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    Solid earth sciences


    Troposphere delay modeling in SLR based on PMF, VMF3o, and meteorological data

    Mateusz Drożdżewski, Krzysztof SośnicaMateusz Drożdżewski, Krzysztof Sośnica

    Troposphere delay, Satellite laser ranging, Geocenter coordinates, Earth rotation parameters, Horizontal gradients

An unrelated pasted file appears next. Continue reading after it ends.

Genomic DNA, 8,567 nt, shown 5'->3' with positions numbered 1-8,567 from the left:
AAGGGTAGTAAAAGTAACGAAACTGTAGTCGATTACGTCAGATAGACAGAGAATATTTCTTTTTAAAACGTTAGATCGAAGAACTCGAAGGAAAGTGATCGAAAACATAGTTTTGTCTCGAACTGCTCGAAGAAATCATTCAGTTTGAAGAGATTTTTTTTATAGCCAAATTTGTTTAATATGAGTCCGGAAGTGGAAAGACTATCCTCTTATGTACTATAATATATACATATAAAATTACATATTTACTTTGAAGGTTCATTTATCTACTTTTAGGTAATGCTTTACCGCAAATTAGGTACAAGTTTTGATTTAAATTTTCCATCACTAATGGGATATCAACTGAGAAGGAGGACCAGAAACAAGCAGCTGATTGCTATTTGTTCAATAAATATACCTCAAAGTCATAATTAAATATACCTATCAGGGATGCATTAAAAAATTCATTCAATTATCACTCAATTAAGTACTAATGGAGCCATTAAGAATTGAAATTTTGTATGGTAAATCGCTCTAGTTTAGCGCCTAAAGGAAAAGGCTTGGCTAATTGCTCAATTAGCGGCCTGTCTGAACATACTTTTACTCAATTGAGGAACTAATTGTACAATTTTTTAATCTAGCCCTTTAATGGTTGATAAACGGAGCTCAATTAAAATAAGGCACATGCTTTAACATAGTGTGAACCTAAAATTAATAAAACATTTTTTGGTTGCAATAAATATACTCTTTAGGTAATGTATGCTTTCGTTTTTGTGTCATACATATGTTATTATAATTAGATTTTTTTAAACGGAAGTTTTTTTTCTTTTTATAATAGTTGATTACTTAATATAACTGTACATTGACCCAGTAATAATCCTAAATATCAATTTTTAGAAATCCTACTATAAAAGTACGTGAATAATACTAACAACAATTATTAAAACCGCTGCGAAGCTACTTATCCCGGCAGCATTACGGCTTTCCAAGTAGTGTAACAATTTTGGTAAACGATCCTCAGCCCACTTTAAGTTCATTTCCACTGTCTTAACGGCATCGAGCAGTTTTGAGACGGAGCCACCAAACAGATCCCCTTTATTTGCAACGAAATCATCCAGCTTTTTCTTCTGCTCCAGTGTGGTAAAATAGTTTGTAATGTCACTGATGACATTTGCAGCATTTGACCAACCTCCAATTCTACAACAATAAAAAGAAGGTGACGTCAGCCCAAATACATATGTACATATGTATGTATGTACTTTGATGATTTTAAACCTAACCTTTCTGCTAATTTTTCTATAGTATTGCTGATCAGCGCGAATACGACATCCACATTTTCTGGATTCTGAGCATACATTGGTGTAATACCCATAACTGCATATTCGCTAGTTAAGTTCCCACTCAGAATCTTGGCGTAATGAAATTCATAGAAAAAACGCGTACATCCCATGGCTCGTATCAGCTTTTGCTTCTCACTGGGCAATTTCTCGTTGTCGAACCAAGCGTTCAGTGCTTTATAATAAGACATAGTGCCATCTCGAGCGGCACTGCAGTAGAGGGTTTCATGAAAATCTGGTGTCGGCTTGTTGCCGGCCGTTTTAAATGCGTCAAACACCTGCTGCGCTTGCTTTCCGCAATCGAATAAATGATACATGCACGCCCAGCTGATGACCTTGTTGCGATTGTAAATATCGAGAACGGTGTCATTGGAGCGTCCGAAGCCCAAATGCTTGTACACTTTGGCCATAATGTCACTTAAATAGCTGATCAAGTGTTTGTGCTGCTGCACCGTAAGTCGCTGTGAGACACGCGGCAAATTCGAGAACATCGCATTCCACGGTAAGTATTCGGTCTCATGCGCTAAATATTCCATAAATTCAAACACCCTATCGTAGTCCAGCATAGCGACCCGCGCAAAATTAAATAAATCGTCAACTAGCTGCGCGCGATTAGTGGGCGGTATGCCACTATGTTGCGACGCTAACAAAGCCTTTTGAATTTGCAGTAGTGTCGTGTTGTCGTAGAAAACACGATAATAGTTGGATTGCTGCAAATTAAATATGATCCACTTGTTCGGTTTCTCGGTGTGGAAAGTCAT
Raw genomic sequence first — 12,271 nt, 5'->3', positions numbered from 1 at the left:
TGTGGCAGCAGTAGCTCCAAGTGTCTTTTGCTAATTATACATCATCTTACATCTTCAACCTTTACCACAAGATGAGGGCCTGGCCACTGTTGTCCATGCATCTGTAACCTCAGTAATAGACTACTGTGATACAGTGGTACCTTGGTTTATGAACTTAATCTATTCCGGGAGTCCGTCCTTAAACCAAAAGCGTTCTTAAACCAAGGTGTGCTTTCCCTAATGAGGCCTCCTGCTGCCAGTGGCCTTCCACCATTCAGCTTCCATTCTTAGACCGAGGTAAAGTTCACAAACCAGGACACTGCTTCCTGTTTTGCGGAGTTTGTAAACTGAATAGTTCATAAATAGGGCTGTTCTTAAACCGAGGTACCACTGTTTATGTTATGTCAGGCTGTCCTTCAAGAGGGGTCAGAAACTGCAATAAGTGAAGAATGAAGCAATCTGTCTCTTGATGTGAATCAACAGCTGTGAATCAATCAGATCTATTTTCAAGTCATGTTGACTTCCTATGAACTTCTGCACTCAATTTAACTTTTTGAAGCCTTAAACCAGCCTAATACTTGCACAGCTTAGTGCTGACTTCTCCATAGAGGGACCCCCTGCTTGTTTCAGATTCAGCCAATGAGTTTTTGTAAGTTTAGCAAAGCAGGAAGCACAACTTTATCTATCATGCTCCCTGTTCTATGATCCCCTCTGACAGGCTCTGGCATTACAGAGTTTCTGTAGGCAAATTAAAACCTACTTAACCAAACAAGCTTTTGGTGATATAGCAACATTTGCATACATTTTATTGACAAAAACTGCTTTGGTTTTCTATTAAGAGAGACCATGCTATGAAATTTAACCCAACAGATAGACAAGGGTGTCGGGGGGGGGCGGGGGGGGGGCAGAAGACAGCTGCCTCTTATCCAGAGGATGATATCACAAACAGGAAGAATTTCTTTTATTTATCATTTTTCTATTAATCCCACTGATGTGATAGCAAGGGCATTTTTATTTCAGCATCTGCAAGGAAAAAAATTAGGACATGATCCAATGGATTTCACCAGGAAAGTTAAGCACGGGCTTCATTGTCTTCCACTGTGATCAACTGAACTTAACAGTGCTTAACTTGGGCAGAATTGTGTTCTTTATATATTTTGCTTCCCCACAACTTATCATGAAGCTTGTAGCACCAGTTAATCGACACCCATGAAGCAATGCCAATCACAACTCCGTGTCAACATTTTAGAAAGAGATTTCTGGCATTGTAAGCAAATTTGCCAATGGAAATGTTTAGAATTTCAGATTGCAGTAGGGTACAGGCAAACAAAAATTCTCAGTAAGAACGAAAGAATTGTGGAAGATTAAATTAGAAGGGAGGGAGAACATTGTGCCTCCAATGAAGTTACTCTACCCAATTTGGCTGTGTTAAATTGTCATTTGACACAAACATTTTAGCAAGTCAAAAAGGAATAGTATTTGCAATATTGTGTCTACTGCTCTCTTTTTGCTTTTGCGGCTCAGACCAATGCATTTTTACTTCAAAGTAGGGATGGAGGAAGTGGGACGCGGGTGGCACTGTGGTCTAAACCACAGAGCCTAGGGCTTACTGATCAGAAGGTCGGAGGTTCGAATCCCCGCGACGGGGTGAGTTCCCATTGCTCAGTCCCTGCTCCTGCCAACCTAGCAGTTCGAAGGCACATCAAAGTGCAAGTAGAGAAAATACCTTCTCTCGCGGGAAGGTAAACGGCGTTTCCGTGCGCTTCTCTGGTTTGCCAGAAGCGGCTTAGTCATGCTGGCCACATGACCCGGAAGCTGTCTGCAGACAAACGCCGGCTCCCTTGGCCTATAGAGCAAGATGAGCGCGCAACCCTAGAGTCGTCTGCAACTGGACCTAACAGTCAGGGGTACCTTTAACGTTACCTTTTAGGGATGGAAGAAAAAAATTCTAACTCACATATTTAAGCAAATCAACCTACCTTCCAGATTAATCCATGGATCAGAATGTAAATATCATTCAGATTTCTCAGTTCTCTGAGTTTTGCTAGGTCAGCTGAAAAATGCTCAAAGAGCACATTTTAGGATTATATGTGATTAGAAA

Satellite laser ranging (SLR) requires accurate troposphere delay models to properly correct the observed distances to satellites and derive fundamental geodetic and geodynamic parameters. The currently used models for the tropospheric delay employ in situ meteorological data collected simultaneously with laser measurements. However, the standard models assume full symmetry of the atmosphere above the SLR stations because all meteorological data come from one sensor. In this study, we evaluate various methods of troposphere delay modeling based on numerical weather models, such as the Potsdam Mapping Function (PMF) and Vienna Mapping Function for optical frequencies (VMF3o), in situ measurements, the Wrocław gradient model (WGM) and the combination of different models. We found large discrepancies between pressure, temperature, and humidity records between in situ measurements and numerical models. The best results for the zenith delays are obtained when using in situ meteorological data with the estimation of tropospheric biases. For stations with some deficiencies in proper humidity measurements, e.g., Zimmerwald in Switzerland, the best results are obtained when using hydrostatic zenith delays based on in situ data and wet delays based on numerical weather models. Finally, we found that using horizontal gradients of the tropospheric delay is indispensable to avoid biases in the SLR-based Earth rotation parameters of approximately 20 μ as for polar motion. The horizontal gradients successfully account for the asymmetry of the troposphere above SLR stations and can be derived from PMF, VMF3o, or a parameterized WGM model with similar accuracies.